Canada’s Immigration Minister of Immigration, Ahmed Hussen, has stated his wish for Atlantic Canada to retain a higher proportion of its immigrants, particularly international graduates who studied in the region. Minister Hussen spoke Monday morning at the Atlantic Leader’s Summit, an event hosted by the Association of Atlantic Universities (AAU).
In reference to the recently launched Atlantic Immigration Pilot Program (AIPP), Minister Hussen stated, “We want to see fast processing of applications, we want them well integrated into society, and we want to see the retention rate go up. We will take these lessons to other parts of Canada that experience similar challenges.”
Understanding Atlantic Graduates
In order to better understand the behavior of university graduates, AAU partnered with Corporate Research Associates in 2016 and administered an online survey in which approximately 5,000 graduating students from 16 universities and five colleges took part.
The Graduate Retention study sought to evaluate four major areas of concern:
- Understand graduates’ education experience and their future plans.
- Assess the reasons why graduates leave after graduation.
- Determine the factors that would compel graduates to stay.
- Recognize that opinions would vary based on student type.
The results of the survey on graduates’ learning experience looked at satisfaction with education, work-integrated learning, and the likelihood of graduates recommending their province of study to other prospective students. Graduates who experienced work-integrated learning were overall more satisfied with their learning experience.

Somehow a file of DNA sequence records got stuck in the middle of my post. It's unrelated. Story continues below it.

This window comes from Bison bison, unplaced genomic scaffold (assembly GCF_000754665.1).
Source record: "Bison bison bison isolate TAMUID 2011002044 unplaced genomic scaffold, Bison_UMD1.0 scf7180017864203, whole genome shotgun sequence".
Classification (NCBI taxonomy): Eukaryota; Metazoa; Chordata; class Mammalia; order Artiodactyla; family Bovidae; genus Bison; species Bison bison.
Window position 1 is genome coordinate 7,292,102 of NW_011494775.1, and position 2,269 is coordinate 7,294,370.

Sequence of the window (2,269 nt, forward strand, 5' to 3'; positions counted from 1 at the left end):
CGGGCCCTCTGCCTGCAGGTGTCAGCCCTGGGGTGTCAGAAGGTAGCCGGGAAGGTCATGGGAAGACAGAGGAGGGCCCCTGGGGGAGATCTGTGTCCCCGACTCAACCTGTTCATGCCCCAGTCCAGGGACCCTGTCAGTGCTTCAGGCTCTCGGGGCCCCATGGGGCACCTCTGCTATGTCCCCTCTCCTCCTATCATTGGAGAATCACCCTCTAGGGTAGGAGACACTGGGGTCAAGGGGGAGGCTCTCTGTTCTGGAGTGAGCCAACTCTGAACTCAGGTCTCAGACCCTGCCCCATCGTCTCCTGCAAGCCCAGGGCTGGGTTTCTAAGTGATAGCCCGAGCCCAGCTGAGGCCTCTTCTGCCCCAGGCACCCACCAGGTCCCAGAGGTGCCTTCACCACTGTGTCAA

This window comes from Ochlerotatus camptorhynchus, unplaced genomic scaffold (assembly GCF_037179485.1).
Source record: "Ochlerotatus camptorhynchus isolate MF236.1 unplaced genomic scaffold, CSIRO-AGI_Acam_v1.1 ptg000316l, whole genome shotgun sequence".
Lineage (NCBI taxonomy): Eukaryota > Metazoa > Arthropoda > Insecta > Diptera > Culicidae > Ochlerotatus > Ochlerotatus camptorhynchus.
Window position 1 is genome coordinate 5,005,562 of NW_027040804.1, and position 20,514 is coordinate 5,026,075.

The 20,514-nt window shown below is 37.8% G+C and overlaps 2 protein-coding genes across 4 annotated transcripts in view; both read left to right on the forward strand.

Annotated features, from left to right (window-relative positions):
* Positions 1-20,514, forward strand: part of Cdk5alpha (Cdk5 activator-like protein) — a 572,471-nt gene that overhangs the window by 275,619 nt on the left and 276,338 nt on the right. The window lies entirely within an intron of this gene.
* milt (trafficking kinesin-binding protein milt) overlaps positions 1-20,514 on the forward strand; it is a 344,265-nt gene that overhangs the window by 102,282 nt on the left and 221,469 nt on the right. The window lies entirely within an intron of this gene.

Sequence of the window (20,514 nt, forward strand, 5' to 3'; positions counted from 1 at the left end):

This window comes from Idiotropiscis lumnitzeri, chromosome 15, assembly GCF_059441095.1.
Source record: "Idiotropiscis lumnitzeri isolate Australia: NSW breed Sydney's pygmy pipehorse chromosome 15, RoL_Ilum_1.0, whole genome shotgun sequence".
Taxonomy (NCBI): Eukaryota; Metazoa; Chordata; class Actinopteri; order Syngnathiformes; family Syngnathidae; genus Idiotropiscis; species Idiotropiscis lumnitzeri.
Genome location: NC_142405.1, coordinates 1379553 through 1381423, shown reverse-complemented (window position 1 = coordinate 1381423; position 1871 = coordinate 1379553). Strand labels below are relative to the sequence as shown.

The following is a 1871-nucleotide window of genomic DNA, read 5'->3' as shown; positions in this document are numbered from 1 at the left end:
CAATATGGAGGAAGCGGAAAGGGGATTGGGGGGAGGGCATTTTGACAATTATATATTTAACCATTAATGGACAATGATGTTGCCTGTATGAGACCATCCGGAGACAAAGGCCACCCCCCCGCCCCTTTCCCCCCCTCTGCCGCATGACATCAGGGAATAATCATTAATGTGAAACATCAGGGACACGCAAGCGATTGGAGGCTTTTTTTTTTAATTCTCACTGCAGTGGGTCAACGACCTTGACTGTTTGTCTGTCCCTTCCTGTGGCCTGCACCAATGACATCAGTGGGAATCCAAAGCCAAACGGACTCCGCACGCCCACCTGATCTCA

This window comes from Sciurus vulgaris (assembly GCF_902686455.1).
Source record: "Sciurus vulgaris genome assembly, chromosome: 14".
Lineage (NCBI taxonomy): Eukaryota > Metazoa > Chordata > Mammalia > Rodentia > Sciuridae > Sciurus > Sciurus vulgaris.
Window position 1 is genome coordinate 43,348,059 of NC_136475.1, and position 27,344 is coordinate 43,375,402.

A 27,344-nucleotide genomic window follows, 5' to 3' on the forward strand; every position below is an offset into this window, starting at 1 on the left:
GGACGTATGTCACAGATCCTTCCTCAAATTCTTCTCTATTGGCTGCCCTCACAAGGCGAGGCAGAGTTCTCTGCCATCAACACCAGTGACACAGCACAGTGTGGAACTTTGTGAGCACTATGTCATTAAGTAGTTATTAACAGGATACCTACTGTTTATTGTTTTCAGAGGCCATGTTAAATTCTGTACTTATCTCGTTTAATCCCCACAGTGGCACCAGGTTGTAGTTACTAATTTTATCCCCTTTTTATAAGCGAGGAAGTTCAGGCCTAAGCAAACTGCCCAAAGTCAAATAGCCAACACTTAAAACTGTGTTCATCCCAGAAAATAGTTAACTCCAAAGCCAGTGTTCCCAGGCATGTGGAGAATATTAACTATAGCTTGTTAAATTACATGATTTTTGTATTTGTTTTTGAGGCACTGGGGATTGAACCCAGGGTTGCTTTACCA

The survey also looked at graduates’ plans after completing studies at a post-secondary institution in Atlantic Canada. Overall, the survey results indicate that students have the intention to stay and work in the region. Among the factors that determine graduates’ reasons for staying in a province are quality of life, job opportunities, and cost of living. Quality of life, for most respondents, was linked to proximity to family members and whether there are job opportunities in their field of study. In fact, 82 per cent of those surveyed claimed they would remain in their province of study if they landed an attractive job offer in their field.
Additionally, 75 per cent of international students demonstrated interest in staying in their province of study after graduation and obtaining permanent status in Canada.
While the government of Canada continues efforts to attract skilled immigrants to the Atlantic provinces through a variety of programs, the pressing issue for all graduates of Atlantic institutions remains securing employment. For instance, international students who wish to apply for permanent immigration through the Atlantic International Graduate Program (AIGP) need to obtain a full-time job offer from a qualifying occupation. However, graduates may be able to immigrate without a job offer through other programs, such as those managed under the Express Entry system, or the Provincial Nominee Programs (PNPs).
With employment rates gradually increasing in Atlantic Canada, the region may provide more skilled employment opportunities over the coming years.